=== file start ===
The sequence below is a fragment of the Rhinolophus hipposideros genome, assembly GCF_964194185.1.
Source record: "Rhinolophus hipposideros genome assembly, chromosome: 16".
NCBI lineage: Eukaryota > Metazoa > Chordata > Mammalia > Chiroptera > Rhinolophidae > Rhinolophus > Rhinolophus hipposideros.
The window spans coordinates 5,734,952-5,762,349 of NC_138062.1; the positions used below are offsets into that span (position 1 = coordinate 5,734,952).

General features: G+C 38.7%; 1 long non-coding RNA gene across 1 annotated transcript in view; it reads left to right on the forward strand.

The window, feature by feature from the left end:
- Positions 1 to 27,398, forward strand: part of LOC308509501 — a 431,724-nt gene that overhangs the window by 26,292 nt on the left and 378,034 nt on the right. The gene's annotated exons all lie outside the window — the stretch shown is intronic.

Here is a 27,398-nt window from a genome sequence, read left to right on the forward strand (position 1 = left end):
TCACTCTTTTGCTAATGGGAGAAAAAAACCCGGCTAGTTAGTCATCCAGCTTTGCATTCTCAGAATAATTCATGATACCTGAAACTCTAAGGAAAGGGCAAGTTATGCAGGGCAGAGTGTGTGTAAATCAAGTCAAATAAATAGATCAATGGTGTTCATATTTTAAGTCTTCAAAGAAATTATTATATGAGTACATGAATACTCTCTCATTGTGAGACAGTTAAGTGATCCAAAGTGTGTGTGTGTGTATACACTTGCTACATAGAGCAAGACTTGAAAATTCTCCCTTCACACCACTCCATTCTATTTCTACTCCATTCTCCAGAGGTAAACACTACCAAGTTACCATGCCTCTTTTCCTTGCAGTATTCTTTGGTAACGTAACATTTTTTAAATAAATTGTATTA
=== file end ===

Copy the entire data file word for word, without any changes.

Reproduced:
The sequence below is a fragment of the Rhinolophus hipposideros genome, assembly GCF_964194185.1.
Source record: "Rhinolophus hipposideros genome assembly, chromosome: 16".
NCBI lineage: Eukaryota > Metazoa > Chordata > Mammalia > Chiroptera > Rhinolophidae > Rhinolophus > Rhinolophus hipposideros.
The window spans coordinates 5,734,952-5,762,349 of NC_138062.1; the positions used below are offsets into that span (position 1 = coordinate 5,734,952).

General features: G+C 38.7%; 1 long non-coding RNA gene across 1 annotated transcript in view; it reads left to right on the forward strand.

The window, feature by feature from the left end:
- Positions 1 to 27,398, forward strand: part of LOC308509501 — a 431,724-nt gene that overhangs the window by 26,292 nt on the left and 378,034 nt on the right. The gene's annotated exons all lie outside the window — the stretch shown is intronic.

Here is a 27,398-nt window from a genome sequence, read left to right on the forward strand (position 1 = left end):
TCACTCTTTTGCTAATGGGAGAAAAAAACCCGGCTAGTTAGTCATCCAGCTTTGCATTCTCAGAATAATTCATGATACCTGAAACTCTAAGGAAAGGGCAAGTTATGCAGGGCAGAGTGTGTGTAAATCAAGTCAAATAAATAGATCAATGGTGTTCATATTTTAAGTCTTCAAAGAAATTATTATATGAGTACATGAATACTCTCTCATTGTGAGACAGTTAAGTGATCCAAAGTGTGTGTGTGTGTATACACTTGCTACATAGAGCAAGACTTGAAAATTCTCCCTTCACACCACTCCATTCTATTTCTACTCCATTCTCCAGAGGTAAACACTACCAAGTTACCATGCCTCTTTTCCTTGCAGTATTCTTTGGTAACGTAACATTTTTTAAATAAATTGTATTA